Well… it’s that time of year already.
Seems like people start talking and thinking and writing and plotting and planning about cyclo-cross earlier every year and, based on what I’ve been seeing out there on the interwebs, this year “earlier” means, well, now.
That’s not such a bad thing.
If you’re in the “cross is what I really care about” camp and the other disciplines – road, track, mtb – are something that you do largely to stay in shape and fill the time until the fall finally rolls around, you probably should be taking some of the following steps right about, well, now.
Develop your high level aerobic base. One of the single best things about racing cyclo-cross is that cross riders get to lay down their fitness foundation in the best time of the year to be out on the bike, the summer. While all the hard-core roadies are out slaving away on training rides in the depths of winter, us cross folk get to go long now, the time of year when even non-cyclists can see the logic in throwing their leg over a bicycle.
So, take advantage of the weather. Get out there and ride this month. What should you be doing? In short, think about riding long and riding a lot. I mean, it’s nice out, right? It’s fun to ride for 4, 5, even 6 hours when it’s not too hot and not raining.
Long doesn’t mean slow.
Traditionally, this is time of the season when the big-time Euro-cross racers are out on the road clogging up the gruppetto in week long stage races and last weekend we saw Jeremy Powers made a discrete appearance at Tulsa Tough. They aren’t in these races to win them, they’re in them to get pushed to greater levels of fitness by stringing long days of hard effort together in a way that’s always been tough to do when riding by yourself.
“Tough” doesn’t mean impossible.
You aren’t going to go out and get a Tour de Luxembourg level of training out of your hard weekend of riding but if you follow the principles that underlie the intent of these week-long training races, you can probably do better than you’re doing now and set yourself up for success in the fall.
Why all this hard riding now? Because, it’s incredibly difficult to make profound physiological improvements in your underlying, base-level fitness during cross season.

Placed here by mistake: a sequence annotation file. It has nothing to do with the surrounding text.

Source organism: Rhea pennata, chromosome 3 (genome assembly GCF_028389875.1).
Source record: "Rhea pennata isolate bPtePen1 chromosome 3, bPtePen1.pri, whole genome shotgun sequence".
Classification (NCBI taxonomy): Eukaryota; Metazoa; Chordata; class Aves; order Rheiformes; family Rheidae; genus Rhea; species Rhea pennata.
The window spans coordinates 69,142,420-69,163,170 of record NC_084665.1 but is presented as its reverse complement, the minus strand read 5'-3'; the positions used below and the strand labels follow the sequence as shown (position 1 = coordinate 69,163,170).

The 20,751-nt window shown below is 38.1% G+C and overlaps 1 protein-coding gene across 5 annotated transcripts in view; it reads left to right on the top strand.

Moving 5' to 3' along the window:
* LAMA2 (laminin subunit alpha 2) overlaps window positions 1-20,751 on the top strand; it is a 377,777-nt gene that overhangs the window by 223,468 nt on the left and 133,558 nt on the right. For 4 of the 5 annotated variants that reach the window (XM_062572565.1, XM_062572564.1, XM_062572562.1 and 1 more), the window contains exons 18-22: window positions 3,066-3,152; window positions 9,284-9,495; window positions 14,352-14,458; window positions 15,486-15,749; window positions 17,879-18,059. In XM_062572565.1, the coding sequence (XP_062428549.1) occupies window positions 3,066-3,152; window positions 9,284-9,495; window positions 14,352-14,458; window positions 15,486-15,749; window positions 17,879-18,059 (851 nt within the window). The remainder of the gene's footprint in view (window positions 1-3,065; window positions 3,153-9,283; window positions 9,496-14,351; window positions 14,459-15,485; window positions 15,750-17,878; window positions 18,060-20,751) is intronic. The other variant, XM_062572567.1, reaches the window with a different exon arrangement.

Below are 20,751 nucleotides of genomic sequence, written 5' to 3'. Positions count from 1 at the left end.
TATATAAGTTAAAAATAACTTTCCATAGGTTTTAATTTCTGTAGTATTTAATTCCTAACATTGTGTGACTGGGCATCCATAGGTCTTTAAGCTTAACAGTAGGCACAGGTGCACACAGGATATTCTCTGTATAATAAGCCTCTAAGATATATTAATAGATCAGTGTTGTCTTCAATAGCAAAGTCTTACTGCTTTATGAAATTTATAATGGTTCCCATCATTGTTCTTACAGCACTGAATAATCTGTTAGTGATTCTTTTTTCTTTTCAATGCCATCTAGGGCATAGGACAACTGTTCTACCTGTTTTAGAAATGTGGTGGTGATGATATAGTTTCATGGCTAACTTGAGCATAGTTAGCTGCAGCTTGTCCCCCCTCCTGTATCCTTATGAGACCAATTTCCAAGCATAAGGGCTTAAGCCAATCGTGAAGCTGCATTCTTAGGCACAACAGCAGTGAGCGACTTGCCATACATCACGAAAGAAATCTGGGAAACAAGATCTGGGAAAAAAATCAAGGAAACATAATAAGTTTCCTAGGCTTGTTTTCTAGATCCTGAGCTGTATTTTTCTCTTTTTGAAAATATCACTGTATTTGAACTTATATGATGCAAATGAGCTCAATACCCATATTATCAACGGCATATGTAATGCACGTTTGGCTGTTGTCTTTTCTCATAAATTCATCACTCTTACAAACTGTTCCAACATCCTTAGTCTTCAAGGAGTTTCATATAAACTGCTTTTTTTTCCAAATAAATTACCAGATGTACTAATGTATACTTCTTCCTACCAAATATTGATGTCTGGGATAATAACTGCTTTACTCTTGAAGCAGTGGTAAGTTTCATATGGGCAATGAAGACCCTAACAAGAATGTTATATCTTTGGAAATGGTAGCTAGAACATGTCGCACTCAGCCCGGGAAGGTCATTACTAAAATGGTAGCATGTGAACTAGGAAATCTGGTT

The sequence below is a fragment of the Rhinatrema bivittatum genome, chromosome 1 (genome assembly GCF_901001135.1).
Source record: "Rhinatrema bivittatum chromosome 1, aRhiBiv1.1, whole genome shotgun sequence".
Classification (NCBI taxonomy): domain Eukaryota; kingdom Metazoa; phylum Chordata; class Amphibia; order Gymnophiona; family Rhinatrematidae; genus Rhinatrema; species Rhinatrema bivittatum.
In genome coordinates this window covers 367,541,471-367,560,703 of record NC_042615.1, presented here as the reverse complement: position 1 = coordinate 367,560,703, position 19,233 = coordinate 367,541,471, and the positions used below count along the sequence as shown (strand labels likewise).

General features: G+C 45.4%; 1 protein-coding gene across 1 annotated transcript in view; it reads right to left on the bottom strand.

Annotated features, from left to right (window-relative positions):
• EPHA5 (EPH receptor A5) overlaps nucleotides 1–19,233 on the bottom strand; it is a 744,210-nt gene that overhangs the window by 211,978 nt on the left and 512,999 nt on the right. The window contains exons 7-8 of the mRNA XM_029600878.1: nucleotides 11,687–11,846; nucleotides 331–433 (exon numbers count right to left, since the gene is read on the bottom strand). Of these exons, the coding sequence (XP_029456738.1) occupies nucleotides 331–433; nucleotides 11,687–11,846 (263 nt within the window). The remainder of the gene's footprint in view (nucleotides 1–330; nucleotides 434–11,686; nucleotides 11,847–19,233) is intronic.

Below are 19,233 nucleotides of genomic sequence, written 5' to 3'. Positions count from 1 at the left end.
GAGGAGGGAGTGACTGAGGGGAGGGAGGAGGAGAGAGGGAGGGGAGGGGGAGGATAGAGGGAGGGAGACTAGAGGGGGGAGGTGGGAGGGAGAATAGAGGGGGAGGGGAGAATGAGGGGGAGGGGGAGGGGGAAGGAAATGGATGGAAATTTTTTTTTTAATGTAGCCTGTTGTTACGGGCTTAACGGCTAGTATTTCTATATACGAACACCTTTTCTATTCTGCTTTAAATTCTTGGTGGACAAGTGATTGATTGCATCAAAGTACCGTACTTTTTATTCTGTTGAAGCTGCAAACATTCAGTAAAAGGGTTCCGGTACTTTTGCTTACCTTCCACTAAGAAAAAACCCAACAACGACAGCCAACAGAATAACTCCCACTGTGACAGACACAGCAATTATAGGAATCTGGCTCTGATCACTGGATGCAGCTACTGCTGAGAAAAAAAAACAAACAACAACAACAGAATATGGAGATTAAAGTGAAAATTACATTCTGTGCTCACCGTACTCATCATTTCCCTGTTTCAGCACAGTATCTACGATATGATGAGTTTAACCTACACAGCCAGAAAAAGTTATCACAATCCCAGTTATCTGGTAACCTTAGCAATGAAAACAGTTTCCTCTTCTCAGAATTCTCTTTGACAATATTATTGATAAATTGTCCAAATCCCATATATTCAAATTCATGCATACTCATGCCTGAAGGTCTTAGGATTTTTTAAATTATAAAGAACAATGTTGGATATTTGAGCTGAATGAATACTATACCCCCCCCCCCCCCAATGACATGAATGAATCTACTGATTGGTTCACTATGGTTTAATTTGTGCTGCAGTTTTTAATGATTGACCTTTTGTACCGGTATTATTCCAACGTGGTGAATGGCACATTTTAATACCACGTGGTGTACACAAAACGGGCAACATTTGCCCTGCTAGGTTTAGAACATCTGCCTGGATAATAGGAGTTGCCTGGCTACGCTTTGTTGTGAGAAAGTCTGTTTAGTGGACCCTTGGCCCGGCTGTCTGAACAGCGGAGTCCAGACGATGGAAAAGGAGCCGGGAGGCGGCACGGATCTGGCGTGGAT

Can you and should you get faster during the course of a season?
When you race hard every weekend, you’ll spend most of a week recovering from the past weekend and getting opened up for the next weekend. You can do some small work mid-week to improve deficiencies or hone strengths, but you really can’t do the kind of work that it takes to bump your FTP enough to get to the front of the group you raced in last season, to be competitive at the next category level, or to win one of those races where you’ve been so close for so long. The kind of work we’re talking about is the systematic sort that if you did it on a Wednesday, you’d be off the back come the weekend, and that’s assuming you could take a day off to do it mid-week and still be free to race on the weekend. Sound like fun for both mind and body? I didn’t think so.
These are rides where, when you get home, you need to drink a Coke to summon the energy needed to order takeout.
Now, though? No such problems. Want to be stronger this cross season? Spend your weekends for the next month or so doing long, hard, fast training rides. This isn’t long, slow distance we’re talking about, this is “Oh crap, how am I going to finish this ride” kind of stuff. These are the rides where you barely manage to drag yourself in the door of your house when you get home. These are rides where, when you get home, you need to drink a Coke to summon the energy needed to order takeout. 4, 5, 6 hours of glorious suffering. That’s what we’re talking about.
Try one this Saturday. Then wake up Sunday and do it again. Give me a few weeks of this, and you’ll be really, really strong. Then we can start to work on making you fast…